It will be too soon before I actually need to a buy a pen. Even though I've been more conscious about refusing all of the pen tchotchkes and donating our previous piles or returning them back to work (yes, I know I've stolen a bunch of them!), we still seem to have so many pens lying around. Before buying pens, re-think if it's really necessary especially if the only reason they are being purchased is for the design.
These Dixon Ticonderoga pencils, which can also be found at Staples, come in paper boxes are are made of reforested cedar. These will last a good while and the classic style.
I think these eco-friendly, wood highlighters are just adorable. I wonder if I would have been apt to read more had these were around when I was studying. Not a single plastic casing with these highlighters and this particular one comes with a wooden sharpener too.
I have to say when I was younger, I loved the manual, hand cranked sharpeners and I still get a lot of joy when I see them randomly, mostly in old libraries, but alas they aren't as practical to carry with you so try these wooden sharpeners instead.
These wooden pencils also look cute, but come in some plastic packaging though, but love the look for a wooden ruler or get these wooden cases personalized on Etsy so there's no question who's supply this is if you've got multiple kids or adults using them.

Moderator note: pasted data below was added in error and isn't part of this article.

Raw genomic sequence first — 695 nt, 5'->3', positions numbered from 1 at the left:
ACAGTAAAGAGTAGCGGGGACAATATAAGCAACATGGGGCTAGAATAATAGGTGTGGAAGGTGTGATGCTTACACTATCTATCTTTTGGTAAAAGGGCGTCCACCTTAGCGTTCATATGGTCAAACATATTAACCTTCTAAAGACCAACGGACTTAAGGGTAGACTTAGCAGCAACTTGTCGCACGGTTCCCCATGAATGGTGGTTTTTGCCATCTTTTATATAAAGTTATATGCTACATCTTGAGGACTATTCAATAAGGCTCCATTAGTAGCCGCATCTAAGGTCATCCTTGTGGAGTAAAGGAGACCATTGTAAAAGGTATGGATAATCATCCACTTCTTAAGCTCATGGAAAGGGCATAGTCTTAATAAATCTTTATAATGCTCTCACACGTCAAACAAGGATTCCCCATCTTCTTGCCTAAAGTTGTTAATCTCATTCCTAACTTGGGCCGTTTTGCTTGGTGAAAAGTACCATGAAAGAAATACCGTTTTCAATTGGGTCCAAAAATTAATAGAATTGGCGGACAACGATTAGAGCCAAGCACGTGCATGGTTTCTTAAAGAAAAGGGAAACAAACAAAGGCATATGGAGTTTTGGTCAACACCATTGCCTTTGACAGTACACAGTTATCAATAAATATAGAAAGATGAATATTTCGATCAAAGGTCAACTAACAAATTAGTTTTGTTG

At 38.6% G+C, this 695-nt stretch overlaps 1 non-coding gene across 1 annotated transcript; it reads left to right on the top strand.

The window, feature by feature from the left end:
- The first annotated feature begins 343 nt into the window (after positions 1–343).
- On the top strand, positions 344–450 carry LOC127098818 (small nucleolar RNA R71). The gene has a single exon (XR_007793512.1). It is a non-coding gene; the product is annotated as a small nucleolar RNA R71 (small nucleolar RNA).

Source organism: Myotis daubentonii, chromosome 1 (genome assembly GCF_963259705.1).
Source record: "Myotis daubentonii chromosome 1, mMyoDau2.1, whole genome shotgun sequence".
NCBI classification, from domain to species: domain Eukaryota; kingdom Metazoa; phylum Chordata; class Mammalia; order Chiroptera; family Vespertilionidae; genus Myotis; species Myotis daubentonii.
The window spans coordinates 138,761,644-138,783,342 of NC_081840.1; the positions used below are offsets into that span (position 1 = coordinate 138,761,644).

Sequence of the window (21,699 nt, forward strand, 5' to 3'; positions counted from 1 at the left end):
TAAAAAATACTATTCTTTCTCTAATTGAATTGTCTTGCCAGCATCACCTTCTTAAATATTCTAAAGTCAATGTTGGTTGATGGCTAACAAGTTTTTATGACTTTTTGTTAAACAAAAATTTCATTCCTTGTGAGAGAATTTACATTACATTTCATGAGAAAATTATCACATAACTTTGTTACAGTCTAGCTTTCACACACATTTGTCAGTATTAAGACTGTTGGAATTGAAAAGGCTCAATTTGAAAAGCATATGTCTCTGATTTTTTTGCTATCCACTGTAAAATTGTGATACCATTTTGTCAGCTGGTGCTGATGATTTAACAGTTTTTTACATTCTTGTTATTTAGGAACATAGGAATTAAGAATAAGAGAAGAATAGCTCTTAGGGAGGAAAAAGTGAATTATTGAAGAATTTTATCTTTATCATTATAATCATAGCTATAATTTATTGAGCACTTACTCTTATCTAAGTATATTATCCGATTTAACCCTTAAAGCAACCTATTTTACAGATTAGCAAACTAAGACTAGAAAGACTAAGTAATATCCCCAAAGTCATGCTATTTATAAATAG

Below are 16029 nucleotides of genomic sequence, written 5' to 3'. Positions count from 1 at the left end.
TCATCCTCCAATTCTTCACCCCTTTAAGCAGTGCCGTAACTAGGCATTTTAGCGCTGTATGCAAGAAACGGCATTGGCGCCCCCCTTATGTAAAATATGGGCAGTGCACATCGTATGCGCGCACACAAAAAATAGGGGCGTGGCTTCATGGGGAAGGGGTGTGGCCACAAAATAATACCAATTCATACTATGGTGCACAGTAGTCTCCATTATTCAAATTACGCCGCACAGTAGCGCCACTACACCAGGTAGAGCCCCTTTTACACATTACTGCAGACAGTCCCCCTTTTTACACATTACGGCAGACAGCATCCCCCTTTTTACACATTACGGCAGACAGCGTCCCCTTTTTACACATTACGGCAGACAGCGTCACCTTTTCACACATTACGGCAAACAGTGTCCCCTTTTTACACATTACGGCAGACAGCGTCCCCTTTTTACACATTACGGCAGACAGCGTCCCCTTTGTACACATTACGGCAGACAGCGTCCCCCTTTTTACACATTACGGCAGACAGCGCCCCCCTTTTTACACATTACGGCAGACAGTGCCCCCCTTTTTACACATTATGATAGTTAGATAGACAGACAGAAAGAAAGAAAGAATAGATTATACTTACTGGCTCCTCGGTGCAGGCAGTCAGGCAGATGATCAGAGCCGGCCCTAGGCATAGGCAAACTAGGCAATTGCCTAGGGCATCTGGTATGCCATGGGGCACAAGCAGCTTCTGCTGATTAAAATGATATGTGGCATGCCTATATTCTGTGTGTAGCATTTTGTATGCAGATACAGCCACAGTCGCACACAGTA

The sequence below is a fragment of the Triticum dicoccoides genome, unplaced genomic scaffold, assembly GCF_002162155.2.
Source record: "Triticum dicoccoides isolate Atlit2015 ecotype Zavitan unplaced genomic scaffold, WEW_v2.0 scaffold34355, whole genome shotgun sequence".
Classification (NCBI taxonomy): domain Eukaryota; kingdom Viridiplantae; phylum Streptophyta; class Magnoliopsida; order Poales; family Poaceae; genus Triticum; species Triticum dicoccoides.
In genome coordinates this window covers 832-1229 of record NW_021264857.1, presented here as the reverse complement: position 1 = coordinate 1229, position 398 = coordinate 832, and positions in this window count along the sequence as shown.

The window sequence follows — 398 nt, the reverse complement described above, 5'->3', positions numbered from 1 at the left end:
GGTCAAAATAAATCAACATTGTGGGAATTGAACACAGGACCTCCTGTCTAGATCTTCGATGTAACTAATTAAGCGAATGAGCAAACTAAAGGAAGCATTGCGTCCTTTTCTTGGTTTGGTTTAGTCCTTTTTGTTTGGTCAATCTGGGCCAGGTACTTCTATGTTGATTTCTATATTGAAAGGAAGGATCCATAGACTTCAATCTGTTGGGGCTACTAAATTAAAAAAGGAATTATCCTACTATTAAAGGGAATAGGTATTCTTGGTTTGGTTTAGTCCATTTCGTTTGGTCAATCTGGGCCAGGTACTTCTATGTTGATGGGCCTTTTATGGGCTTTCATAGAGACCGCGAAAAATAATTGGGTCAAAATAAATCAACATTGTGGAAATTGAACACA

For the sophisticated high schooler, a felt pencil case or makeup case would be nice.
I had one of those purple lunch bags that would easily be crushed by the weight of my book bag, but now it looks like they have so many fancy, durable ones like this canvas bag that's an upgrade from the brown paper bags.
I haven't gotten a stainless steel tiffin for myself, but I think these would be great in the lunchbox. These are leak proof too from Ecolunchbox. The lid is silicon.
Did I miss a back-to-school supply staple? What else is on the school supply list this year? Have you found a plastic free alternative yet?